This week, I received my shiny new work laptop, which I'd been anticipating for some time. Normally, I'm not much of a hardware geek and don't get overly excited with new kit, but I was really looking forward to this as it is 64-bit and finally allows me to install Server 2008 and Hyper-V for customer demos, testing, etc.
Although I wanted to use Server 2008, I still wanted Vista as my day-to-day desktop for email and the like, so I planned to dual boot with a shared data partition. However, as I sometimes have sensitive documents on my laptop I wanted to use Bitlocker to secure everything.
At first I wasn't sure what would happen if I just booted to Vista or Server 2008 and Bitlockered all of the drives. Would the system boot at all? Would I lose access to one or both operating systems? What about the shared data?
As it turns out, this dual-boot scenario is no problem for Bitlocker. In case you're faced with a similar scenario, here's how I installed mine:
At this point both operating systems are protected by Bitlocker, both boot fine (using the appropriate PIN) and both can access the unencrypted data partition E:. However, they cannot access each other's partition. Next, to protect E: and make it accessible to both operating systems, I did this:
Now, partitions C:, D: and E: are all protected by Bitlocker and each OS can boot without problem and can access the shared E: drive without any need to enter the recovery key. I deliberately left it so that each OS still can't see the other's install partition, so as to avoid accidental changes, but using the "unlock" method above it would be possible to make all drives accessible under each OS.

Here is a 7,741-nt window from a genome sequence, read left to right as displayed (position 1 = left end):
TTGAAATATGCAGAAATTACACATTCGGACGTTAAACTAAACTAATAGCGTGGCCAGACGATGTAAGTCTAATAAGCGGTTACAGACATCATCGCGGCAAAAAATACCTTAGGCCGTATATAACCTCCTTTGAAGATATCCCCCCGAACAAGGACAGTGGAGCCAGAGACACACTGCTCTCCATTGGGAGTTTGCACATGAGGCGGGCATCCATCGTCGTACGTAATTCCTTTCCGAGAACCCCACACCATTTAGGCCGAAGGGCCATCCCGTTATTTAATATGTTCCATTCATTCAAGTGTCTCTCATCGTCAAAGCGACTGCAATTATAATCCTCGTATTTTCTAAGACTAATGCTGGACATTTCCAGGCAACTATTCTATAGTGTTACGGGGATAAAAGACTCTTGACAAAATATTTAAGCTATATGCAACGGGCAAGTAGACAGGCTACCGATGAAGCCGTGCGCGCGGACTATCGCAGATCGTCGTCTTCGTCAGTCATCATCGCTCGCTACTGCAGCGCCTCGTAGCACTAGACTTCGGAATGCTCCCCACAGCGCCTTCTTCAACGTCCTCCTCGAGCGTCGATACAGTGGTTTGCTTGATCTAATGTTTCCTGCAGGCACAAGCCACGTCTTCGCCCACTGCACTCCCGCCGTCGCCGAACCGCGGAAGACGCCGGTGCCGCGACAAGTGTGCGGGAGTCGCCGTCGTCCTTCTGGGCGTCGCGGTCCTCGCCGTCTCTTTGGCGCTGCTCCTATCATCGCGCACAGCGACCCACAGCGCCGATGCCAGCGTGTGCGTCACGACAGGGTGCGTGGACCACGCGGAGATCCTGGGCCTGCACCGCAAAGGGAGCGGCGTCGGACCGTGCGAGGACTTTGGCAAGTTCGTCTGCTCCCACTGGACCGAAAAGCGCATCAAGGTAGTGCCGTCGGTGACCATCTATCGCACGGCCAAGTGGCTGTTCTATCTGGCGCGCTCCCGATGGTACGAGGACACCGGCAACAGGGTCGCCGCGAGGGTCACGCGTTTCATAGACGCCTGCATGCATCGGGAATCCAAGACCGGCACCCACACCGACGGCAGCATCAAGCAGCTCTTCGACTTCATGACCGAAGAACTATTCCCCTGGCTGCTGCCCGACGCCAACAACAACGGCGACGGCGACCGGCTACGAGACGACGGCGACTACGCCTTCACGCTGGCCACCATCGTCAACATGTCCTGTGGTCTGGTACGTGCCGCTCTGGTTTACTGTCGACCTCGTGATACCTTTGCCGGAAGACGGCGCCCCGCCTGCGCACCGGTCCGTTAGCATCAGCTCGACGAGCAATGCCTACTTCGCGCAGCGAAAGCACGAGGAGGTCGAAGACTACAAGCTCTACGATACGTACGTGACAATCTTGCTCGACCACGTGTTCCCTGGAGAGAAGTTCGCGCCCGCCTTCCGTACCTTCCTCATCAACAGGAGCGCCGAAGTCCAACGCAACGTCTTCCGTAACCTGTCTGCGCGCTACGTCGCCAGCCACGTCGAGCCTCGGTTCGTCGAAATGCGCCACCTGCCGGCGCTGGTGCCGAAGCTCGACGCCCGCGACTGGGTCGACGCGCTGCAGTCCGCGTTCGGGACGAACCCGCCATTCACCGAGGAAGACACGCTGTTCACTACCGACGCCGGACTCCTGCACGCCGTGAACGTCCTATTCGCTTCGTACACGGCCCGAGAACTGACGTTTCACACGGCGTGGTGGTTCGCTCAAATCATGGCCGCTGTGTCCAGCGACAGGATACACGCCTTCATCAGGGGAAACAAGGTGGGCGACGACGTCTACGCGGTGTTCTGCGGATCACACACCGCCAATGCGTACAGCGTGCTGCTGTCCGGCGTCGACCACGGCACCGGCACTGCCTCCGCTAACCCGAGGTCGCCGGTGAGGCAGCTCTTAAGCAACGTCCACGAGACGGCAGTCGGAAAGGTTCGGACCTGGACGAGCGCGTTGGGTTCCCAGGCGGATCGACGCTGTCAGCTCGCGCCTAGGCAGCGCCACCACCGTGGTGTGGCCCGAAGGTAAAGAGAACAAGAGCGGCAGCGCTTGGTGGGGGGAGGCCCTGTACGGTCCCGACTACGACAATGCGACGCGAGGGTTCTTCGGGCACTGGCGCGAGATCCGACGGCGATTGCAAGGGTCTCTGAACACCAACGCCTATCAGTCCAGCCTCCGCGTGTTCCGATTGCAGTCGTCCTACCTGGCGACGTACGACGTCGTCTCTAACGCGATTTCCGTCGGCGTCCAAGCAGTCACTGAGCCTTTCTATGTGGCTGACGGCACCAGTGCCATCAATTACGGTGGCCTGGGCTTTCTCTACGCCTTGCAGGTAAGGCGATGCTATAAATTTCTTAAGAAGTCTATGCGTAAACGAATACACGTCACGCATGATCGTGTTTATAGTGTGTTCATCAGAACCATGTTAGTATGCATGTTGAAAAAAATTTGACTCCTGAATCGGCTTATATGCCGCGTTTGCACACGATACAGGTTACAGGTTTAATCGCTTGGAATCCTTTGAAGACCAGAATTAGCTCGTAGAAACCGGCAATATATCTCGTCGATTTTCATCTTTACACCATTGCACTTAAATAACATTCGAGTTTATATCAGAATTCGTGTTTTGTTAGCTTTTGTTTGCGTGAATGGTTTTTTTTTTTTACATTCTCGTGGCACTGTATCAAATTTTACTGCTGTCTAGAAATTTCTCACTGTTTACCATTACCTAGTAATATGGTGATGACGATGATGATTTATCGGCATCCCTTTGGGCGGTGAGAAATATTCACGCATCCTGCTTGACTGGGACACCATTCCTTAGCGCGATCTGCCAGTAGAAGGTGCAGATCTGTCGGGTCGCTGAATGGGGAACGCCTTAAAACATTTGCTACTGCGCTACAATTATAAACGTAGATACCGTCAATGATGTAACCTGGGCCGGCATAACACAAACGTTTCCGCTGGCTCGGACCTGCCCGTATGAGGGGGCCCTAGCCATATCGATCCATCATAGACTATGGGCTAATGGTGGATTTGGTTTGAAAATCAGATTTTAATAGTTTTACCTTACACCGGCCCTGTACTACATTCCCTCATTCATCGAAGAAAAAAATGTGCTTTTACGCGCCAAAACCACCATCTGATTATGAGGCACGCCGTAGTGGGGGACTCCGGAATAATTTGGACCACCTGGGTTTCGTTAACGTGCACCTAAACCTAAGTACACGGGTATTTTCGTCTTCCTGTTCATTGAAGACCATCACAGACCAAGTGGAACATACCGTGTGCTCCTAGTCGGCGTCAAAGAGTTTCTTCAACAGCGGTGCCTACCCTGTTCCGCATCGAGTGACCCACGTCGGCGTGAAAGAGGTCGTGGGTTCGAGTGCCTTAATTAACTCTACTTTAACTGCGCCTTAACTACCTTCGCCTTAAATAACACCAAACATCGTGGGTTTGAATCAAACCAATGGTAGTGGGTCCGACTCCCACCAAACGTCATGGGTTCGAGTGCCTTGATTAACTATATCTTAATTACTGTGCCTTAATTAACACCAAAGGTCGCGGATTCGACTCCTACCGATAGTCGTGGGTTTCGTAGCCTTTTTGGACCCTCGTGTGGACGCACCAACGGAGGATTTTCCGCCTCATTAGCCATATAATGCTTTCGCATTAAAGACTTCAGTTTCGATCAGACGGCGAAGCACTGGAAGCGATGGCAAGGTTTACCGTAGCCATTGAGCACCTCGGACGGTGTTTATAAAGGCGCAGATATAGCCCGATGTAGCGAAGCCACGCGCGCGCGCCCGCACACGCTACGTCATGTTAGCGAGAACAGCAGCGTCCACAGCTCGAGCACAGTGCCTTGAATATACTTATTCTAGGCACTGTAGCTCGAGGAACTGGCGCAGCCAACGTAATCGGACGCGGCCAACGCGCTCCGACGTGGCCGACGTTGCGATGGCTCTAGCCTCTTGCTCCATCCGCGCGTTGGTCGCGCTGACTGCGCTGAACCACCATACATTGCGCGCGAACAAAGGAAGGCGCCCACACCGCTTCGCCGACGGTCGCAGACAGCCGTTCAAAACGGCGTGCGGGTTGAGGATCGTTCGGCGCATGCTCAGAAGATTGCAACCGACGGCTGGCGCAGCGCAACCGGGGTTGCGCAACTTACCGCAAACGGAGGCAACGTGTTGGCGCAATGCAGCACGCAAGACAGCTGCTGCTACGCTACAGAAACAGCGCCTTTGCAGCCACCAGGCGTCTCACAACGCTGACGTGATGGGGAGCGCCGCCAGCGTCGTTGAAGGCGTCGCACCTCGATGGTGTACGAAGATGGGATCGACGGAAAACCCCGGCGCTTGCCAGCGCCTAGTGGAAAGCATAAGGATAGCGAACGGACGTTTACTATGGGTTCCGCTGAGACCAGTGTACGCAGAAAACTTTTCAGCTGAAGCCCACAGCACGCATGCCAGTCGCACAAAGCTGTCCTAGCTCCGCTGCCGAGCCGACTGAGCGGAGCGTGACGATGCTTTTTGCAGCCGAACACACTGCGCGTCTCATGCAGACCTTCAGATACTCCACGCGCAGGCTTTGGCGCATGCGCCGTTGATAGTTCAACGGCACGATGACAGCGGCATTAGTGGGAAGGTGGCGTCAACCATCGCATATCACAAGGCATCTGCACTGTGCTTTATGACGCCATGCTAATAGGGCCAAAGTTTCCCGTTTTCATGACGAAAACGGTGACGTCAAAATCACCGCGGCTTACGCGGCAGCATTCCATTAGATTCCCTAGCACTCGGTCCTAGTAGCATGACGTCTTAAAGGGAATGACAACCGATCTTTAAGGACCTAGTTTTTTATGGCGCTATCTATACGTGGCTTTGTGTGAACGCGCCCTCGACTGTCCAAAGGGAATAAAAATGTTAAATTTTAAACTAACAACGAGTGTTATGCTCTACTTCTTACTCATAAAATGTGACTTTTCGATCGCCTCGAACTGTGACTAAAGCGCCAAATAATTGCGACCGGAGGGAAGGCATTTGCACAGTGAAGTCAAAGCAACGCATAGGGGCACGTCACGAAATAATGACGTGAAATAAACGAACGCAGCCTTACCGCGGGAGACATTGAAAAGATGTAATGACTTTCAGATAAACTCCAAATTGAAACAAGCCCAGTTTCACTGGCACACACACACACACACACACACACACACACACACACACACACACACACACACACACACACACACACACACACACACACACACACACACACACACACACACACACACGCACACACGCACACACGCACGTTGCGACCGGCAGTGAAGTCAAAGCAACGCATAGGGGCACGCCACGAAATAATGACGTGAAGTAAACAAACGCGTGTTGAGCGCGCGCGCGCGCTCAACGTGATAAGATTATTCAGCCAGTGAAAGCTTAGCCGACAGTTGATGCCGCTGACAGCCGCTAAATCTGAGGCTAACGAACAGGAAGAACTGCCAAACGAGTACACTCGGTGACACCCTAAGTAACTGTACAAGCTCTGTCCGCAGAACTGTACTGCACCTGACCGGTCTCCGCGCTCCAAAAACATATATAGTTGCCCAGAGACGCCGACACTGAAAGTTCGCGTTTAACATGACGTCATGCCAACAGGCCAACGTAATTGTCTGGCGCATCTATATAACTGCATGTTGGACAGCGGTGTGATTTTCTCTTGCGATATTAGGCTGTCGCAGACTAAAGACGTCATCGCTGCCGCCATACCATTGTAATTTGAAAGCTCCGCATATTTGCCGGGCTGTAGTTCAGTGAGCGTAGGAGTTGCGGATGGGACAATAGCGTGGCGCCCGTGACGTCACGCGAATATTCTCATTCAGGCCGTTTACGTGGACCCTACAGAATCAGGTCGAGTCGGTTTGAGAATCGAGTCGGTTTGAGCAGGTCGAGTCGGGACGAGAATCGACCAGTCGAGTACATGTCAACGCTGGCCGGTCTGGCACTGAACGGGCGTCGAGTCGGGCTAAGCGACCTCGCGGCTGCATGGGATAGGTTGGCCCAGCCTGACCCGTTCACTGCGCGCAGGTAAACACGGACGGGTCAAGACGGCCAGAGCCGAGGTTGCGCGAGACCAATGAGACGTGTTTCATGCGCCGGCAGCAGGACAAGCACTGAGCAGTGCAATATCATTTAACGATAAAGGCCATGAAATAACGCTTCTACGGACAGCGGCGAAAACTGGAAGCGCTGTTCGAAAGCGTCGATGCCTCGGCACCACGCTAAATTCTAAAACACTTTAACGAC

There is possibly a neater way of doing this, but apart from waiting for the encryption steps to complete it was all very quick and painless.
A couple of notes:
You are storing anything in Active Directory?
Yes, actually, I did back up the recovery keys to AD, but didn't mention it so as to make the description a bit simpler. If you enable the following Group Policy setting (locally or in AD), Bitlocker will backup your recovery password to AD:
Computer Configuration > Administrative Templates > Windows Components > Bitlocker Drive Encryption > Turn on Bitlocker backup to Active Directory Domain Services
There is a sub-setting in that policy called "Require BitLocker backup to AD DS", which prevents Bitlocker encrypting anything unless it can back up your keys in this way.
Get loads of information here:
Configuring Active Directory to Back up Windows BitLocker Drive Encryption and Trusted Platform Module Recovery
In a recent post , I explained how easy it was to use Bitlocker to secure your drives in a dual-boot
You may have seen from a recent post that I received a new laptop that was capable of running Hyper-V.